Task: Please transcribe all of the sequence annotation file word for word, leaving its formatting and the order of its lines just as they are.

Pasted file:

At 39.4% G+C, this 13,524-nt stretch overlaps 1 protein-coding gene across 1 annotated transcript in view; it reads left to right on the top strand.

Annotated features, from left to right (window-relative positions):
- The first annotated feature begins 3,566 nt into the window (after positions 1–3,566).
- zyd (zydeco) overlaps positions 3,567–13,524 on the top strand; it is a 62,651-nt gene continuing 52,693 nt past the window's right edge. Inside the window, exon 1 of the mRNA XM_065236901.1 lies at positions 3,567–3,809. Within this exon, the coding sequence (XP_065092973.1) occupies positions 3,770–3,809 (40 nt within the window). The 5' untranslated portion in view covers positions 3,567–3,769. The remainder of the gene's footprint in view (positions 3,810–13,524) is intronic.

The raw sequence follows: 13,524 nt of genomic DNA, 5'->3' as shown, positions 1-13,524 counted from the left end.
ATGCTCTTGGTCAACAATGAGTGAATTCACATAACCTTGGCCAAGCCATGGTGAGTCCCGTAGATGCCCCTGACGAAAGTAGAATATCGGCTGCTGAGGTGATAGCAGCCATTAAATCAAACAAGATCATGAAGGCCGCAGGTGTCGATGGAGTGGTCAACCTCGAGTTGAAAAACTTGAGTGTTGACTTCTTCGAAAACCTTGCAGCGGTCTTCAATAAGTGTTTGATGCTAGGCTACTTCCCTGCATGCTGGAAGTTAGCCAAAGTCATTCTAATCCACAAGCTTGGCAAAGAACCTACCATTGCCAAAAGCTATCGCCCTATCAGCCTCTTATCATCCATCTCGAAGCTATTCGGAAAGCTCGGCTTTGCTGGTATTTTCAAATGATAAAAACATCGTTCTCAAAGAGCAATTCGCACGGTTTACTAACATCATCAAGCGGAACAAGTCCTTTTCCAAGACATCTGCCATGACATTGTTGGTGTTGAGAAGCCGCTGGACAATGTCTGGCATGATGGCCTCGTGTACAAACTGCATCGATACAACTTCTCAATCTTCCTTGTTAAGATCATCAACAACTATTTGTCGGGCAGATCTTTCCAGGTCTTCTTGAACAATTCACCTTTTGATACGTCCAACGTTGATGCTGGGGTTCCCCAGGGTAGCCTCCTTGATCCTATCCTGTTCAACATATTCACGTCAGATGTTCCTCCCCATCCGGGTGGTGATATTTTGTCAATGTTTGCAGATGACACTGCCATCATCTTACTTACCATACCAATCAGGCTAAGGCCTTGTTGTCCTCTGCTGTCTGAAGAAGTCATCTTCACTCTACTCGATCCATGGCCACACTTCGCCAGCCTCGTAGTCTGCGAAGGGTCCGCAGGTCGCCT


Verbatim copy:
At 39.4% G+C, this 13,524-nt stretch overlaps 1 protein-coding gene across 1 annotated transcript in view; it reads left to right on the top strand.

Annotated features, from left to right (window-relative positions):
- The first annotated feature begins 3,566 nt into the window (after positions 1–3,566).
- zyd (zydeco) overlaps positions 3,567–13,524 on the top strand; it is a 62,651-nt gene continuing 52,693 nt past the window's right edge. Inside the window, exon 1 of the mRNA XM_065236901.1 lies at positions 3,567–3,809. Within this exon, the coding sequence (XP_065092973.1) occupies positions 3,770–3,809 (40 nt within the window). The 5' untranslated portion in view covers positions 3,567–3,769. The remainder of the gene's footprint in view (positions 3,810–13,524) is intronic.

The raw sequence follows: 13,524 nt of genomic DNA, 5'->3' as shown, positions 1-13,524 counted from the left end.
ATGCTCTTGGTCAACAATGAGTGAATTCACATAACCTTGGCCAAGCCATGGTGAGTCCCGTAGATGCCCCTGACGAAAGTAGAATATCGGCTGCTGAGGTGATAGCAGCCATTAAATCAAACAAGATCATGAAGGCCGCAGGTGTCGATGGAGTGGTCAACCTCGAGTTGAAAAACTTGAGTGTTGACTTCTTCGAAAACCTTGCAGCGGTCTTCAATAAGTGTTTGATGCTAGGCTACTTCCCTGCATGCTGGAAGTTAGCCAAAGTCATTCTAATCCACAAGCTTGGCAAAGAACCTACCATTGCCAAAAGCTATCGCCCTATCAGCCTCTTATCATCCATCTCGAAGCTATTCGGAAAGCTCGGCTTTGCTGGTATTTTCAAATGATAAAAACATCGTTCTCAAAGAGCAATTCGCACGGTTTACTAACATCATCAAGCGGAACAAGTCCTTTTCCAAGACATCTGCCATGACATTGTTGGTGTTGAGAAGCCGCTGGACAATGTCTGGCATGATGGCCTCGTGTACAAACTGCATCGATACAACTTCTCAATCTTCCTTGTTAAGATCATCAACAACTATTTGTCGGGCAGATCTTTCCAGGTCTTCTTGAACAATTCACCTTTTGATACGTCCAACGTTGATGCTGGGGTTCCCCAGGGTAGCCTCCTTGATCCTATCCTGTTCAACATATTCACGTCAGATGTTCCTCCCCATCCGGGTGGTGATATTTTGTCAATGTTTGCAGATGACACTGCCATCATCTTACTTACCATACCAATCAGGCTAAGGCCTTGTTGTCCTCTGCTGTCTGAAGAAGTCATCTTCACTCTACTCGATCCATGGCCACACTTCGCCAGCCTCGTAGTCTGCGAAGGGTCCGCAGGTCGCCT